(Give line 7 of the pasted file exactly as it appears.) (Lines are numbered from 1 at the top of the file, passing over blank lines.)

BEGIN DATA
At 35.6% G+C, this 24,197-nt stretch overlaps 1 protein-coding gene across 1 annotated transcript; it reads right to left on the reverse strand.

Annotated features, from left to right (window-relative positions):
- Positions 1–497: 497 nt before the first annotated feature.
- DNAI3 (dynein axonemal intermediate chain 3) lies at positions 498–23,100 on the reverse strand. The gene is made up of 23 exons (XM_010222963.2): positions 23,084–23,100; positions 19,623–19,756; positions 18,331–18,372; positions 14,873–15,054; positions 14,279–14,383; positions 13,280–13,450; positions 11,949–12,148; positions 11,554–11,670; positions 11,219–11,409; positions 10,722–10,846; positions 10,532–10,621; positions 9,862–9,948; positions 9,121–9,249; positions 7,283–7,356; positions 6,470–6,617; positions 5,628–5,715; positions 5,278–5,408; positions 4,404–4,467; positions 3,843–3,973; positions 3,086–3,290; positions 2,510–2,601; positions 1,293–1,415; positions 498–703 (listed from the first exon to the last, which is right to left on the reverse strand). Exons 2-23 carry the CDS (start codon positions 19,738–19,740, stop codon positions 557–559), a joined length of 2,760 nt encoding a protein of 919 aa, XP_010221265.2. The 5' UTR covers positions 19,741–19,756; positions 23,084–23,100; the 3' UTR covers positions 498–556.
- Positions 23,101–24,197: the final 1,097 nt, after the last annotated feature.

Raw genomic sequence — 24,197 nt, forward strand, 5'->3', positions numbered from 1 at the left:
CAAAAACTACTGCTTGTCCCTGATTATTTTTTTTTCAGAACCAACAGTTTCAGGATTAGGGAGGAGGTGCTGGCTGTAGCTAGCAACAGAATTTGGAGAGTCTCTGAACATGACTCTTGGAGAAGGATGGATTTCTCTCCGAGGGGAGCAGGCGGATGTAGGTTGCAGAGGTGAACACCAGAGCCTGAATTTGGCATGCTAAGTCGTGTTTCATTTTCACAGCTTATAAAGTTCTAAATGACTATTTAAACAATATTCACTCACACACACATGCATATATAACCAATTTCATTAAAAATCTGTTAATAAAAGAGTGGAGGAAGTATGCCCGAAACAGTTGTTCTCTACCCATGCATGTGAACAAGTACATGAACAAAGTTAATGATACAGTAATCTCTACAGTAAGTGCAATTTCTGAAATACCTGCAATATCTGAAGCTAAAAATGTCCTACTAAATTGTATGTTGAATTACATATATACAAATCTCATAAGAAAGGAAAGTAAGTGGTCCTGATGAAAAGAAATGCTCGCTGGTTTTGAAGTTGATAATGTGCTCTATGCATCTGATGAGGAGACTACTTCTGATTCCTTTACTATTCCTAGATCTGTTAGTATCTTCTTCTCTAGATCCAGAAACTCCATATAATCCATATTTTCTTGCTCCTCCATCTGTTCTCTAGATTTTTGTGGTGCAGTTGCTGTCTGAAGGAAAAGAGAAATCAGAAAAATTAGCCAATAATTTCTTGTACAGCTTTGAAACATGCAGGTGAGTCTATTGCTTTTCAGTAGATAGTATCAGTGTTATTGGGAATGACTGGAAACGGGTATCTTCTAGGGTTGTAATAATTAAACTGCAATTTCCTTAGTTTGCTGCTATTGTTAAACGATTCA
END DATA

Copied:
CAAAAACTACTGCTTGTCCCTGATTATTTTTTTTTCAGAACCAACAGTTTCAGGATTAGGGAGGAGGTGCTGGCTGTAGCTAGCAACAGAATTTGGAGAGTCTCTGAACATGACTCTTGGAGAAGGATGGATTTCTCTCCGAGGGGAGCAGGCGGATGTAGGTTGCAGAGGTGAACACCAGAGCCTGAATTTGGCATGCTAAGTCGTGTTTCATTTTCACAGCTTATAAAGTTCTAAATGACTATTTAAACAATATTCACTCACACACACATGCATATATAACCAATTTCATTAAAAATCTGTTAATAAAAGAGTGGAGGAAGTATGCCCGAAACAGTTGTTCTCTACCCATGCATGTGAACAAGTACATGAACAAAGTTAATGATACAGTAATCTCTACAGTAAGTGCAATTTCTGAAATACCTGCAATATCTGAAGCTAAAAATGTCCTACTAAATTGTATGTTGAATTACATATATACAAATCTCATAAGAAAGGAAAGTAAGTGGTCCTGATGAAAAGAAATGCTCGCTGGTTTTGAAGTTGATAATGTGCTCTATGCATCTGATGAGGAGACTACTTCTGATTCCTTTACTATTCCTAGATCTGTTAGTATCTTCTTCTCTAGATCCAGAAACTCCATATAATCCATATTTTCTTGCTCCTCCATCTGTTCTCTAGATTTTTGTGGTGCAGTTGCTGTCTGAAGGAAAAGAGAAATCAGAAAAATTAGCCAATAATTTCTTGTACAGCTTTGAAACATGCAGGTGAGTCTATTGCTTTTCAGTAGATAGTATCAGTGTTATTGGGAATGACTGGAAACGGGTATCTTCTAGGGTTGTAATAATTAAACTGCAATTTCCTTAGTTTGCTGCTATTGTTAAACGATTCA